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Trafficking wildlife and transmitting disease: Bold threats in an era of Ebola

Timothy Bouley's picture
Also available in: Français

The illegal wildlife trade opens up countless opportunities to spread different diseases.


​The Ebola epidemic in Guinea, Liberia and Sierra Leone continues to spread despite country and international efforts to stop it in its tracks and make sure it never returns.  As of October 1, 3,338 people have died and 7,178 are infected. More people have perished in this latest Ebola outbreak than in all previous outbreaks of the virus on the continent combined. In addition to the large number of people who have died, and the steady march of new infections, the three hardest-hit countries are also suffering heavy economic costs from trade and travel restrictions, food being in short supply, and other impacts.  While health workers, international health agencies and charities work furiously to contain the outbreak, we must also think ahead so that we might avoid similar epidemics in the future. What might the first step be? Better understanding the animal origins of Ebola and other infectious diseases so that we can prevent an epidemic like this from ever happening again.

Ebola is a zoonotic disease, meaning that it is transmitted from animals to humans. In past outbreaks, this has occurred during the handling of wildlife – bats, gorillas, chimpanzees, monkeys, even porcupines. The running hypothesis for this outbreak is that it came from bats, though an early focus of consideration was on primates trafficked through capital cities. Regardless of the precise path of transmission, it is clear that we must examine human relationships with wildlife to ensure we protect against this and other future disease risks.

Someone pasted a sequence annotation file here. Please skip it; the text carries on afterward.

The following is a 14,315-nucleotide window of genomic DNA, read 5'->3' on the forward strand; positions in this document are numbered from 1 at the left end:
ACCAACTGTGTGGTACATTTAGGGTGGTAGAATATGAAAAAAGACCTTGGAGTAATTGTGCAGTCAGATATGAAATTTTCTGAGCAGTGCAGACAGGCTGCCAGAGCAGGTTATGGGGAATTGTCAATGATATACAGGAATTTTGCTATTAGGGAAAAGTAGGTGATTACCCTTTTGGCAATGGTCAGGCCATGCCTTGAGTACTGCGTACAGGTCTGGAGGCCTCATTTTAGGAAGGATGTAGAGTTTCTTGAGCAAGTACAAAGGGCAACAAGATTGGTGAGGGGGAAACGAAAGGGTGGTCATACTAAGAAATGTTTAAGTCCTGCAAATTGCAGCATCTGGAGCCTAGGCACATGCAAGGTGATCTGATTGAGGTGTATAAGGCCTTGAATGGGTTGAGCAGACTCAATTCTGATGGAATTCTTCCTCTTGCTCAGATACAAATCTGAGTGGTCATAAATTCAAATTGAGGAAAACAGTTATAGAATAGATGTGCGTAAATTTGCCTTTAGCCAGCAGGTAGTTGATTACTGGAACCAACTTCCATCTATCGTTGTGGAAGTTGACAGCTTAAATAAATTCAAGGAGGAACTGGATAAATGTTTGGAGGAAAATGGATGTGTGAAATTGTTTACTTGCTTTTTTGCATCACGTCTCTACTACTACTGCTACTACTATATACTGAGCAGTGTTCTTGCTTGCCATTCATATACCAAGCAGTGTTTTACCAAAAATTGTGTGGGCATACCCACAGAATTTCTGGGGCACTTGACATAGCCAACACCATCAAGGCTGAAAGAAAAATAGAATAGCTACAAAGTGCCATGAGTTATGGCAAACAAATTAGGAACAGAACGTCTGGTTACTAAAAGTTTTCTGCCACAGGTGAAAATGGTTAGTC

Closing the net gap in advance of World Malaria Day

Melanie Zipperer's picture


 

 In most cases, achieving real development outcomes on the ground is very complicated. But in the case of protecting people from malaria, it is simple. The disease is easily preventable and treatable.

On the prevention side, we know that insecticide treated nets work. So, everybody in countries with high malaria prevalence should have one. 200 million mosquito nets have been already delivered across sub-Saharan Africa.

This is protecting half of the world’s population at risk. 100 million more are being produced and delivered. But we still need 50 million more nets to ensure that people in danger are protected. That's why the World Bank today closed half that gap by providing funding for an additional 25 million nets.